The third chapter, “The Age of Romantic Nationalism,” features stories of those for whom a loyalty to Ukraine became incompatible with a loyalty to the empire, among them the poet turned Ukraine’s national prophet Taras Shevchenko. This chapter also covers developments in Austrian-ruled Galicia in the wake of the Revolution of 1848.  

Chapter four, “The Age of Reforms,” discusses the contradictory nature of Russia’s Great Reforms and their peculiarities in Ukraine. The author also traces the origins of the intelligentsia in Ukraine and Russia and its reaction to the promises and limitations of the reforms.  

Chapter five, “The Empire Strikes Back,” includes the discussion of the Polish January uprising of 1863 in Ukraine and its various repercussions for the Ukrainian national movement, including the implementation of the infamous Valuev Circular. The author also offers a study of different generations of the Ukrainian intelligentsia. The chapter concludes with the overview of the geopolitical origins of the dual monarchy known as Austria-Hungary.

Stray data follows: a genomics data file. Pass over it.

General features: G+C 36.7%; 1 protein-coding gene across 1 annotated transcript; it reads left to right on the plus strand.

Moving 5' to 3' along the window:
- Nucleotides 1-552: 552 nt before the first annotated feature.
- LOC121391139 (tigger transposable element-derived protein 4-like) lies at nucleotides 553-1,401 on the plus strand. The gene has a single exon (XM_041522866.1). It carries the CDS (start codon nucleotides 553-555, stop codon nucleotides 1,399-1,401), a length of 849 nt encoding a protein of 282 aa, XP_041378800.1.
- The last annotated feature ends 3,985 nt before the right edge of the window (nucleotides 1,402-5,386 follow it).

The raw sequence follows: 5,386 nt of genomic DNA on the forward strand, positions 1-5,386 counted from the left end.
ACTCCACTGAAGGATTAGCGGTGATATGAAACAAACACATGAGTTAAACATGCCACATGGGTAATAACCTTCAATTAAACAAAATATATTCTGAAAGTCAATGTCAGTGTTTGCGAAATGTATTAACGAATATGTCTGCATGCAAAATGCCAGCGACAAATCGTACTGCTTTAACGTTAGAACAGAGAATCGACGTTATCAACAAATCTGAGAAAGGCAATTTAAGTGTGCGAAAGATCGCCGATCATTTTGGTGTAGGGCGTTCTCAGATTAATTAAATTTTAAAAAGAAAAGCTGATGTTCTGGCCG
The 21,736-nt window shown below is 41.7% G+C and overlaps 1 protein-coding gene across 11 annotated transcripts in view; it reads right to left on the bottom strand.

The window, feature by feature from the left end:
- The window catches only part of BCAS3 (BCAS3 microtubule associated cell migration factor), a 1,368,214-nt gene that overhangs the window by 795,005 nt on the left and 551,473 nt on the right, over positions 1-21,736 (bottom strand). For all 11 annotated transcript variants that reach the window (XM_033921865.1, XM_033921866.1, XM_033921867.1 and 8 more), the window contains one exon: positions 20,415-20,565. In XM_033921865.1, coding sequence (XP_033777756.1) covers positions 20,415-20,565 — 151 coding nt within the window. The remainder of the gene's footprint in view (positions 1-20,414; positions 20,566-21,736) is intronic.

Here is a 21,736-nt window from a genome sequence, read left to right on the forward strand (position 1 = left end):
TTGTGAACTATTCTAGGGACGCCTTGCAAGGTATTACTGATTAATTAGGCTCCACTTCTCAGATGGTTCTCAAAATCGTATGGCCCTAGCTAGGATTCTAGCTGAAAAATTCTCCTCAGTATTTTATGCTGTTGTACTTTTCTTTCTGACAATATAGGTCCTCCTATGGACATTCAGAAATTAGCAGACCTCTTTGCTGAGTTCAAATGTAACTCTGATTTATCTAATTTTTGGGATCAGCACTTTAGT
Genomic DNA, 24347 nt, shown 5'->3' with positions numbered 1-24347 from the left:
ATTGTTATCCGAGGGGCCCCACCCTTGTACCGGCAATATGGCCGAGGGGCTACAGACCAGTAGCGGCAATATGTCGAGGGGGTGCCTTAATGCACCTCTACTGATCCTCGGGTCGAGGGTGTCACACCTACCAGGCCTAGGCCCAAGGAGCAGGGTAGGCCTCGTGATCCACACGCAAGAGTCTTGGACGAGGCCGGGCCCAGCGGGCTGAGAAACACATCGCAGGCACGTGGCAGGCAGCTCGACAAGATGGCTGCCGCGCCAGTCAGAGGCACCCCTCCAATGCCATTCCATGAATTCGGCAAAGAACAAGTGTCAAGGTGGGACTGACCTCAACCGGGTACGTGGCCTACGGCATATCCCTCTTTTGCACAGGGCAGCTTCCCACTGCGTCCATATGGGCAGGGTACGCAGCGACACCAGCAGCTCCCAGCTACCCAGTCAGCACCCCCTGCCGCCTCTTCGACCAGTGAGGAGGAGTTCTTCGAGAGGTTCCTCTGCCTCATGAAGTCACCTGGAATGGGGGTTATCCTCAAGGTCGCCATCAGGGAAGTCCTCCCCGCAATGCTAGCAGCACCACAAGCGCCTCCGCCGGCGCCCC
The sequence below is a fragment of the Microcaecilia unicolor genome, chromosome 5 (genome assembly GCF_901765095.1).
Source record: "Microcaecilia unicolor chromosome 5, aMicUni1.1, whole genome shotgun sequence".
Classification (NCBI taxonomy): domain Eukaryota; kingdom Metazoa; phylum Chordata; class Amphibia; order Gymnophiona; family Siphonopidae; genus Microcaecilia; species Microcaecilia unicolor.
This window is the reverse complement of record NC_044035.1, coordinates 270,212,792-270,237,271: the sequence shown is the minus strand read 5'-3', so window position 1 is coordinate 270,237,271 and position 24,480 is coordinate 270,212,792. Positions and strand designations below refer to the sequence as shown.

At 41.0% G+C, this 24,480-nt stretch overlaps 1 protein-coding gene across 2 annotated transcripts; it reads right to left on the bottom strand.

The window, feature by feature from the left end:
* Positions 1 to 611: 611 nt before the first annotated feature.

In chapter six, “Galician Exceptionalism,” the author follows the development of various political and national loyalties among Ruthenians of Galicia in constitutional Austria, which made this Habsburg province so different from other historical regions of present-day Ukraine. The question why Galicia eventually turned into the Ukrainian Piedmont is also addressed. The province became infamous for the prolonged Ruthenian-Polish national conflict, and the case of Lviv, discussed in the chapter, best showcases how two rival communities seek to “nationalize” a shared urban space. The author also observes how the city’s multiethnic past has become an object of intense nostalgia today.